The Fijian Indians, by contrast, are much more like Americans and Europeans. These people are descended from Indians brought in by the British as indentured servants to work on the sugar plantations. (Since the Fijians weren't interested.) The Indians tend to be entrepreneurial, focused on making money, competitive. And somewhat stressed out by it all. Different strokes...

Beth with Rosalia and Sisilia.
Ken with Jone, Ilimo, Eneriko, and Sosicenia.
Sosicenia and Rosalia are a very cute married couple. Rosalia helps her mother, Sisilia, minister to the health needs of the people near their home over the mountains.

We repaid our visit with a gift of petrol and some portraits from our on-board printer.

Slugs And Worms

We did some diving and snorkeling during our stay. Fawn Harbor isn't known as a prime diving/snorkeling destination, but we identified over 50 species of fish and other creatures during one snorkeling session.

Our two favorite creatures were a nudibranch and flat worm.

Nudibranchs are seagoing slugs, but they're far more colorful and interesting than their land-based cousins. There are over 3000 species.

This stunning nudibranch was huge -- at least 9 inches long.


We also found this graceful six or seven inch flat worm.

Look at how this guy changed his shape when he started swimming.

He looked like a magic carpet!


On the left we have a sea cucumber -- basically a marine vacuum cleaner. These things have sparked a mini gold rush in the Pacific Islands, and we'll talk more about them later.

It's always good to see a few of these beautiful animals still alive.

This giant cabbage coral was almost two meters across.

Fawn Harbor also turned out to be a great place to try out our new Incept inflatable kayak.

We bought the Incept last year in New Zealand. Although we really loved our old Feathercraft (skin over frame), it was too difficult to set up on Eagle's Wings, so we didn't use it much. The Incept sets up in about ten minutes, and paddles very well. (We can make the Incept go into a twenty knot wind, although the Feathercraft was a bit better in those conditions.)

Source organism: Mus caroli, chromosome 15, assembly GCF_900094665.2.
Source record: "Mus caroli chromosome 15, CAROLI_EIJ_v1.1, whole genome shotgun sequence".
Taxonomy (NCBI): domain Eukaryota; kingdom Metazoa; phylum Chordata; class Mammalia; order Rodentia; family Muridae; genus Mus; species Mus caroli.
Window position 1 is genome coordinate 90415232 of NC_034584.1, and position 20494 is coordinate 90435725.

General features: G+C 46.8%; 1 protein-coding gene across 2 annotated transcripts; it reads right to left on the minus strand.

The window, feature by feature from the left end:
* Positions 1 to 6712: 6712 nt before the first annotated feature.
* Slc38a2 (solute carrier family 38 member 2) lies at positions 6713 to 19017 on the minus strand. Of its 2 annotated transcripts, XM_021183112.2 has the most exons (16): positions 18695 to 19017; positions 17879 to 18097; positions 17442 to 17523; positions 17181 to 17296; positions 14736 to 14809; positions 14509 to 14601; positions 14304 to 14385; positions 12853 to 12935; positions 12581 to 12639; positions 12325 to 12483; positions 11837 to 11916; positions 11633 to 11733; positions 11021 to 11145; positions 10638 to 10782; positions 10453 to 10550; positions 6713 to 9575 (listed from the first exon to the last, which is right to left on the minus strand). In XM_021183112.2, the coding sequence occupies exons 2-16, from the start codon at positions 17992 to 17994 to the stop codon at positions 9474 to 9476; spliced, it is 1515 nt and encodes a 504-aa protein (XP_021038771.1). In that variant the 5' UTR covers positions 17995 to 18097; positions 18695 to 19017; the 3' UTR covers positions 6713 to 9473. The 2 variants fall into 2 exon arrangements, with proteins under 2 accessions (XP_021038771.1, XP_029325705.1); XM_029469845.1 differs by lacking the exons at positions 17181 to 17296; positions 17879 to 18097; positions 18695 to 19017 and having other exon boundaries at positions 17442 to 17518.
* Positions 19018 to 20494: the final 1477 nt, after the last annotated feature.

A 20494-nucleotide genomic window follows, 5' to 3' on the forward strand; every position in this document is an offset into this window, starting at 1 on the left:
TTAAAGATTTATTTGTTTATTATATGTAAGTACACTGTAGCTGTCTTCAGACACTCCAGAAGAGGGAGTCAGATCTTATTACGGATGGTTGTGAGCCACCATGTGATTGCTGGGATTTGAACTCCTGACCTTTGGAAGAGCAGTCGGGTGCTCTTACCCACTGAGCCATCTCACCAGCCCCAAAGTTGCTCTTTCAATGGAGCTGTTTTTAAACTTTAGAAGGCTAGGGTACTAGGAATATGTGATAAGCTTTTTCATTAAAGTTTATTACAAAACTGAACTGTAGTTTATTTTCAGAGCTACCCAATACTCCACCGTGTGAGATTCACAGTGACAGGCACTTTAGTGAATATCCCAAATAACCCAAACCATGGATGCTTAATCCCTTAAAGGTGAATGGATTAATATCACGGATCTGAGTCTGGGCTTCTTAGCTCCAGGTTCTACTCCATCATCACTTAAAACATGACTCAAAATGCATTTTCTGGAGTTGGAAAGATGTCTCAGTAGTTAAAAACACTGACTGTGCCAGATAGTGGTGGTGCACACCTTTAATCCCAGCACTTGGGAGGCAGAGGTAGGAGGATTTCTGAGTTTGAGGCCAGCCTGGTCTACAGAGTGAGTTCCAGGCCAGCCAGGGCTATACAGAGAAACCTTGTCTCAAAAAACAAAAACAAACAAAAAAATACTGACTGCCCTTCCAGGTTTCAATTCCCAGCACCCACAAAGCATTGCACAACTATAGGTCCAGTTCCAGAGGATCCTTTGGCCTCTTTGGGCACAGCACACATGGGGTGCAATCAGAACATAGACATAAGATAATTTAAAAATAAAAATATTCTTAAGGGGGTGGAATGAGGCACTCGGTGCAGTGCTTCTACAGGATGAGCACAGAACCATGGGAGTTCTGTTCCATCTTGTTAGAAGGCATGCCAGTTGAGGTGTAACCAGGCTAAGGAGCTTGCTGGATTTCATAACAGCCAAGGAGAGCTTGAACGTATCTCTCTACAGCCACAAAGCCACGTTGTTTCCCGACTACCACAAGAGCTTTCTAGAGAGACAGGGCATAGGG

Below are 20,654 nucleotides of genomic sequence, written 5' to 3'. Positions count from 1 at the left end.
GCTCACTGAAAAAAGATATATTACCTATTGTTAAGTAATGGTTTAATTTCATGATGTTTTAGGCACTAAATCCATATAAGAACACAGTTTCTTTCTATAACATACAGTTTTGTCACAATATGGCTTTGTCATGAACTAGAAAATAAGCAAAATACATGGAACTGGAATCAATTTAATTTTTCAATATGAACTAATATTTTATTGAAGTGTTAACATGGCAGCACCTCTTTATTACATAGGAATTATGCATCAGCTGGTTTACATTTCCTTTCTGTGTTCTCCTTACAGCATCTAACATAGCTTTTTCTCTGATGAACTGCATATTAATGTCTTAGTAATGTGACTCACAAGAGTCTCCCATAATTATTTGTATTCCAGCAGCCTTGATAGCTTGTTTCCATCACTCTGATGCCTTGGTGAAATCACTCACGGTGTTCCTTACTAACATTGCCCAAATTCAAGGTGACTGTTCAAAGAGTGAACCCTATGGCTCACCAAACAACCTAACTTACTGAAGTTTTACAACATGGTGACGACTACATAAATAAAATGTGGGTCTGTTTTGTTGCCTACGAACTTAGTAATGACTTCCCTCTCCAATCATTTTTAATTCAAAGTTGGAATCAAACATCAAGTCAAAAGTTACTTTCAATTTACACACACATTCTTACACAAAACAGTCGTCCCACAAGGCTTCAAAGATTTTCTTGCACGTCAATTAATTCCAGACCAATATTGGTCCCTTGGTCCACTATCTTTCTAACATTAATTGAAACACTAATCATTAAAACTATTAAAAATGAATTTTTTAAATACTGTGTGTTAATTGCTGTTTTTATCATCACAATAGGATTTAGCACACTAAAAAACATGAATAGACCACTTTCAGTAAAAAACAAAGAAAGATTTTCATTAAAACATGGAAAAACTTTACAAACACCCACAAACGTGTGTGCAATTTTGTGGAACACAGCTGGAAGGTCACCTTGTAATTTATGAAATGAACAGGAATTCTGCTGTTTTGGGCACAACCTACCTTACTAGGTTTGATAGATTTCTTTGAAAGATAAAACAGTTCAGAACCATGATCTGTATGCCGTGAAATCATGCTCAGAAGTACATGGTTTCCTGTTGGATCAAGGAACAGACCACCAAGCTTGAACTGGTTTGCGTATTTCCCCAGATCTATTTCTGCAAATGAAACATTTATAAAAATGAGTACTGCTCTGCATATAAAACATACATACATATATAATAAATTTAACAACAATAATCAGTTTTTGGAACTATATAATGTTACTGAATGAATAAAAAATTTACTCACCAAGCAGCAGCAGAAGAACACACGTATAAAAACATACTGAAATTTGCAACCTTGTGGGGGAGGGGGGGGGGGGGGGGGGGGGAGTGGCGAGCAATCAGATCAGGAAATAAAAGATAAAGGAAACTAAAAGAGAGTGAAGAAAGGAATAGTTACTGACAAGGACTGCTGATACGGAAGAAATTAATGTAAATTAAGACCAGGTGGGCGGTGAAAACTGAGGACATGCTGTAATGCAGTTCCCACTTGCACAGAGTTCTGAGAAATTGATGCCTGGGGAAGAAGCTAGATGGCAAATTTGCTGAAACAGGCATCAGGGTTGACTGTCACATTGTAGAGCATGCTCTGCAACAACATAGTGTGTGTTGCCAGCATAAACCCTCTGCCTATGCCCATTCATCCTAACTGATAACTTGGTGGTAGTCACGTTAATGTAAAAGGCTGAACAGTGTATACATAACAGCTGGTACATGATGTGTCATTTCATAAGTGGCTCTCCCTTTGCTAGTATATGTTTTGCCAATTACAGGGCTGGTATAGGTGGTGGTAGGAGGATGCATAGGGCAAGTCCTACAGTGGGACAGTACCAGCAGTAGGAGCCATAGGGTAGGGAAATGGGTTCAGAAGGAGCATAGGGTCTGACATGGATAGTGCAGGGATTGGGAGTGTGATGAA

This picture shows us taking the boat for a test run near Taihape on the North Island of New Zealand late last year.

The Incept also makes a great alternative to the dinghy for transport to/from shore when a low tide could leave you high and dry.

Even though it was a messy proposition, the kayak made traveling between the boat and shore possible at low tide.

No way we could have hauled our dinghy up this creek.


We loved exploring up the mangrove river in the kayak. It was so overwhelmingly quiet and peaceful.

A Pig's Life

...quiet, that is, until we came across this lonely pig in his pen on the shore.


He wasn't a happy camper. He really wanted out of this cage.

Pigs have it better in Tonga, where people build fences around their houses to keep the pigs OUT. (And around graveyards, also. Yikes!)

Here are some free range pigs that we saw a few years ago in Niuatoputapu, in Tonga.


Of course a pig's life has its drawbacks no matter where you live (Tonga at left, in American Samoa at right).

A Real Cottage Industry

Bebi Electronics builds marine LED lights which are sold all around the world. We have about 20 Bebi lights on our boat -- anchor lights, cockpit lights, dome lights, dimmer lights, and other interior lights. They are far more durable than normal LED lights, and are very energy efficient.

Kendra and Michael of Waitui Marina in Savusavu started Bebi Electronics and they worked with the village of Bagasau to set up the factory.

Bagasau is right near Fawn Harbor, so we decided to visit the factory.

The "factory" actually operates on the back porch of a local family (Jo and Sia). Michael and Kendra set up a power system with a solar array, batteries, and an AC inverter to generate power for electric tools (drills and soldering irons). Bebi uses readily available materials (like pvc caps or wood) for the housings containing the LED's, although the sensitive bits are always potted in epoxy.

Bebi's team create the lights using their hands and simple tools.

Sia (left) drills holes in a pvc housing to make one of the popular "Owl" lights. At right, another worker does some intricate soldering.

The factory operates when they have an order to fill, and every light gets thoroughly tested before it goes out. And Michael's engineering designs are overbuilt and bullet proof. Their lights really stand up to a marine environment, unlike most boat products.

A true cottage industry using the original "just in time" production approach.

Here is a finished owl anchor light that we hoist at anchor just above our pilothouse.


On another day we hiked to Nakobo, a neighboring village located on the south-facing side of Vanua Levu.